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Goodbye Lenin Soviet Health Myths

Goodbye Lenin Soviet Health Myths

Superstitions – in and of themselves – are not inherently bad. They can give a culture a layered richness that defines it as unique from all others. However, not all superstitions are cute or quirky.

In Ukraine, perhaps the most annoying are the Soviet-era health myths. Go ahead – ask your Ukrainian friends how they would deal with a particular health issue. Have a sore throat? Put your feet in hot water. Have the flu? Swallow this shot of vodka full of pepper. The problem isn’t the superstition. It’s that the superstition is taken as fact.

Take for example ‘protyah’. For our western audiences, ‘protyah’ is simply a draught of wind; a small gust that goes in one window and out the other.  For our Ukrainian friends, however, it is a very serious topic. This draught of wind – somehow different from any other regular gust of wind – can be deadly. This is not an exaggeration. This is something taken as proven fact by a majority of the Ukrainian population.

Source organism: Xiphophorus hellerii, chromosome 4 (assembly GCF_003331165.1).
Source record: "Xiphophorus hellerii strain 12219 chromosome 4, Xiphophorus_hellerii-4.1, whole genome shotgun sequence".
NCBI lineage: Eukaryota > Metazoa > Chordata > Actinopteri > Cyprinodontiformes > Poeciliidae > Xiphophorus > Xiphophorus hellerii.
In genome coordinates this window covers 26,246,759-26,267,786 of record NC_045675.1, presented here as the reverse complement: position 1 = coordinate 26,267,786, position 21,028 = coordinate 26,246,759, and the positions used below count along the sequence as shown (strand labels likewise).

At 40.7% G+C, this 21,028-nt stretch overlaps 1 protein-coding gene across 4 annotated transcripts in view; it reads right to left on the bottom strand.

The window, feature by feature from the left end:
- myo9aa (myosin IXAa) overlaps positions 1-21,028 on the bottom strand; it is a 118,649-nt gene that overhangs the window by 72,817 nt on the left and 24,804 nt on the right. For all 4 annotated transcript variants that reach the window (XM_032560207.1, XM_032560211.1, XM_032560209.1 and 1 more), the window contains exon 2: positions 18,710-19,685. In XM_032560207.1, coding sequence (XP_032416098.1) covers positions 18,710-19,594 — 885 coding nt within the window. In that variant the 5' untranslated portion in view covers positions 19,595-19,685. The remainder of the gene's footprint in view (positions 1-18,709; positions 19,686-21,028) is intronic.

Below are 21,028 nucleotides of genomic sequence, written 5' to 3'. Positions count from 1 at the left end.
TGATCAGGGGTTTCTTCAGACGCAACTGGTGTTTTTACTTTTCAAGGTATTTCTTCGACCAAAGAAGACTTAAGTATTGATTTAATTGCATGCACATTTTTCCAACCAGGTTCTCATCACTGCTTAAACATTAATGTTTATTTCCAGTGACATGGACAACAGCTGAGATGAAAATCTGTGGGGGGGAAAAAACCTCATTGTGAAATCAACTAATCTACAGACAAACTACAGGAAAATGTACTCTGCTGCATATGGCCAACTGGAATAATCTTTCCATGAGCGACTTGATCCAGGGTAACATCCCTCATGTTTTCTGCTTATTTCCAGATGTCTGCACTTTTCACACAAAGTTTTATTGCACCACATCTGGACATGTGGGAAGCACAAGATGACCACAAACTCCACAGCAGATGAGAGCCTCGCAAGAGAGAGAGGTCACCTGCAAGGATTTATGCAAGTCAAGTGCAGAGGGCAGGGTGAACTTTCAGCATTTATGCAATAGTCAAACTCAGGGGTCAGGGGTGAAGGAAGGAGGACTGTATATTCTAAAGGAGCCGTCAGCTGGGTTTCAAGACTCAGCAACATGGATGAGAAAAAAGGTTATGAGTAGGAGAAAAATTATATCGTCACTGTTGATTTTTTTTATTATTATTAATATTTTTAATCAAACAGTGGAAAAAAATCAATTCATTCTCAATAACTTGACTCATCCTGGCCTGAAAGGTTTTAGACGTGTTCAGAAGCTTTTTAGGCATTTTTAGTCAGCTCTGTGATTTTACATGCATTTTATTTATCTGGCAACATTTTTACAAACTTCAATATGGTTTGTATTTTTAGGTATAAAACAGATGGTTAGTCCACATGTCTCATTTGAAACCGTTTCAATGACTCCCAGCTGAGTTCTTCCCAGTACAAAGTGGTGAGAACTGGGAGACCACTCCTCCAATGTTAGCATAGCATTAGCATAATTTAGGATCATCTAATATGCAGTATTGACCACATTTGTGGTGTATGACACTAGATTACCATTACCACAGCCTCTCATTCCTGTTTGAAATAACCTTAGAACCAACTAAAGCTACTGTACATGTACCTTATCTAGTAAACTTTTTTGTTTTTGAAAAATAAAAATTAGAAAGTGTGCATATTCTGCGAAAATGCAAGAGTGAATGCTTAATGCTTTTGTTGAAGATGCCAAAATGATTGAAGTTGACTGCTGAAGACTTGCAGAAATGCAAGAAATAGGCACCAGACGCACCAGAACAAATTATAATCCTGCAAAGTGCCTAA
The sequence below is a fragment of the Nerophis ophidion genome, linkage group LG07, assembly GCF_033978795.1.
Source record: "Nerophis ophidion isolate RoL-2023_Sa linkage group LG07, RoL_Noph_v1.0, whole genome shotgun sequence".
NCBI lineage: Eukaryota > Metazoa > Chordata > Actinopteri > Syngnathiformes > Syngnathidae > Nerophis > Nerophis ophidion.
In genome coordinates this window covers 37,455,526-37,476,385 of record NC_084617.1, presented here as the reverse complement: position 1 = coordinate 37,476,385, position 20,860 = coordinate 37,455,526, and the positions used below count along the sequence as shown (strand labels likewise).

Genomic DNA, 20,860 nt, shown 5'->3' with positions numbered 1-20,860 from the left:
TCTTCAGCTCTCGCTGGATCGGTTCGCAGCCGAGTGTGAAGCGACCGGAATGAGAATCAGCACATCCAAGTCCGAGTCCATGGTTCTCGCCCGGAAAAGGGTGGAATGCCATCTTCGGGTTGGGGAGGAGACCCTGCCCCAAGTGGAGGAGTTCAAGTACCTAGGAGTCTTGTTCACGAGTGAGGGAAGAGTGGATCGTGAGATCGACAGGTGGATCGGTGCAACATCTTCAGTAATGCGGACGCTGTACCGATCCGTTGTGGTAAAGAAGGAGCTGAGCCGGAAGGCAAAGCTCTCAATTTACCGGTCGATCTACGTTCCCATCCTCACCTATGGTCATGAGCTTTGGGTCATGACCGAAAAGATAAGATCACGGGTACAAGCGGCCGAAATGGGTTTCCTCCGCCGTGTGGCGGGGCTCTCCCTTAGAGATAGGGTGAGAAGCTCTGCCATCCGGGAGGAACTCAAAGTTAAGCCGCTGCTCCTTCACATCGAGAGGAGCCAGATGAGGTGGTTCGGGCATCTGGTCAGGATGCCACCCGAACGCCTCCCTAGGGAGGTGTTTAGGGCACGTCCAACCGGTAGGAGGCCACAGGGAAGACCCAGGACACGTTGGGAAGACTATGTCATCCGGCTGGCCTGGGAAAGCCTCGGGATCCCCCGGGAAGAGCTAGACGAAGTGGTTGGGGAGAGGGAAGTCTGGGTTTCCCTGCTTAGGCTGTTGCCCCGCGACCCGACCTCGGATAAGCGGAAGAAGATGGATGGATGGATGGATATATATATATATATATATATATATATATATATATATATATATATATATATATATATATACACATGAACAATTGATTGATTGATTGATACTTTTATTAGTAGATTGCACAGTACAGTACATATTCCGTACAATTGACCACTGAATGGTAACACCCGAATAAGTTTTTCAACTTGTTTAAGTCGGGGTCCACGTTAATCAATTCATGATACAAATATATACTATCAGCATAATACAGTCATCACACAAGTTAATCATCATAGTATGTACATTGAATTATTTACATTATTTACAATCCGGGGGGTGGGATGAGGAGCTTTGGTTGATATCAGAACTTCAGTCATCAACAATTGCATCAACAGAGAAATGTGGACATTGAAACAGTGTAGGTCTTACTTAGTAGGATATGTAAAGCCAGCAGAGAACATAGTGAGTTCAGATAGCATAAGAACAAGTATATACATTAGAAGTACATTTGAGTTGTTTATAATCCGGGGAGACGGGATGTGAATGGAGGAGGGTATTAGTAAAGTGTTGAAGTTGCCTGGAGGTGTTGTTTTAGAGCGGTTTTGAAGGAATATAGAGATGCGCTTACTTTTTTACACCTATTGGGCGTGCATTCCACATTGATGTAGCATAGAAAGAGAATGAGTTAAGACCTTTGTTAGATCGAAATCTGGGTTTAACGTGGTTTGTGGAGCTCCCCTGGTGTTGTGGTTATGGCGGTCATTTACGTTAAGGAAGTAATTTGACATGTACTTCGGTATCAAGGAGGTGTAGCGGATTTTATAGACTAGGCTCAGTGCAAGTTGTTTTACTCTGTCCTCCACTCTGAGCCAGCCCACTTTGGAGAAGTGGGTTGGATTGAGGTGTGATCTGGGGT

Acting Health Minister Uliana Suprun is well aware of this dangerous superstition. She has posted about the subject – rather unpopularly – for several months. “The draught itself is not bad. How bad is the wind?”, she posted on Facebook. “The draught as such does not threaten a healthy person.” Her words, however, have done little to affect the understanding of the Ukrainian population. For many Ukrainians, unfortunately, ‘protyah’ is simply scientific fact.

Don’t believe us? Test for yourself. The next time you are in a taxi and the driver has his window open, open your window. Be sure to time how long it takes for him to roll up his own window (to prevent the draught). He doesn’t under his watch, to be sure, want his passenger to get ill from ‘protyah’.

The top-rated comment on Suprun’s anti-‘protyah’ post is telling. It reads, “Another unequivocal proof that Suprun has been exiled from America to kill all Ukrainians. This post is written on the order of the State Department … specifically for Ukrainians to open windows in minibuses in order to die,” wrote one Ivan Alekseichuk.

For the life of us, we can’t tell if this guy is being serious or sarcastic. And therein lies the problem. It is entirely conceivable that this post was written in earnest.

So, while we can’t recommend “enjoying” this Soviet type of experience. Be sure to note it. If all works out just right, it won’t be around for much longer…

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